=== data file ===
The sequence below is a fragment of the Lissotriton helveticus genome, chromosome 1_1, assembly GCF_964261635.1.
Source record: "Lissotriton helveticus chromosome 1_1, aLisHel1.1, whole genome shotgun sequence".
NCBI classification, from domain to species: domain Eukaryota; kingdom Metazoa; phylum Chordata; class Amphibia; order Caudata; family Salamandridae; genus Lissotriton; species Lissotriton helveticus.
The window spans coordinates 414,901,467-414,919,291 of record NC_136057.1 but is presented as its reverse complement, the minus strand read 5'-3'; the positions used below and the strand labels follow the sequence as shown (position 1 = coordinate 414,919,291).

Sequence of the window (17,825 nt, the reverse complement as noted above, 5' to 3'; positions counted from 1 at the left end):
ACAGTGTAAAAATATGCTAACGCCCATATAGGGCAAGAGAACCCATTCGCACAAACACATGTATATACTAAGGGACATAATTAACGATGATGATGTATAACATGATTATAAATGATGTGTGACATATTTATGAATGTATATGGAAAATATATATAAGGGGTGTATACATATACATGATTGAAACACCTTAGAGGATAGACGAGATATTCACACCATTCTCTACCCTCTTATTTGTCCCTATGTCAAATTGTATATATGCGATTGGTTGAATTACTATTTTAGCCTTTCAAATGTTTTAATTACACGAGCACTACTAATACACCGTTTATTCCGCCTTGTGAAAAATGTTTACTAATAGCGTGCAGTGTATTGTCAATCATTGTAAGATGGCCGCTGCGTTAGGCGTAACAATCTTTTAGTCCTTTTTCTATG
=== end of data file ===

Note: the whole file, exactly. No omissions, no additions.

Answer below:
The sequence below is a fragment of the Lissotriton helveticus genome, chromosome 1_1, assembly GCF_964261635.1.
Source record: "Lissotriton helveticus chromosome 1_1, aLisHel1.1, whole genome shotgun sequence".
NCBI classification, from domain to species: domain Eukaryota; kingdom Metazoa; phylum Chordata; class Amphibia; order Caudata; family Salamandridae; genus Lissotriton; species Lissotriton helveticus.
The window spans coordinates 414,901,467-414,919,291 of record NC_136057.1 but is presented as its reverse complement, the minus strand read 5'-3'; the positions used below and the strand labels follow the sequence as shown (position 1 = coordinate 414,919,291).

Sequence of the window (17,825 nt, the reverse complement as noted above, 5' to 3'; positions counted from 1 at the left end):
ACAGTGTAAAAATATGCTAACGCCCATATAGGGCAAGAGAACCCATTCGCACAAACACATGTATATACTAAGGGACATAATTAACGATGATGATGTATAACATGATTATAAATGATGTGTGACATATTTATGAATGTATATGGAAAATATATATAAGGGGTGTATACATATACATGATTGAAACACCTTAGAGGATAGACGAGATATTCACACCATTCTCTACCCTCTTATTTGTCCCTATGTCAAATTGTATATATGCGATTGGTTGAATTACTATTTTAGCCTTTCAAATGTTTTAATTACACGAGCACTACTAATACACCGTTTATTCCGCCTTGTGAAAAATGTTTACTAATAGCGTGCAGTGTATTGTCAATCATTGTAAGATGGCCGCTGCGTTAGGCGTAACAATCTTTTAGTCCTTTTTCTATG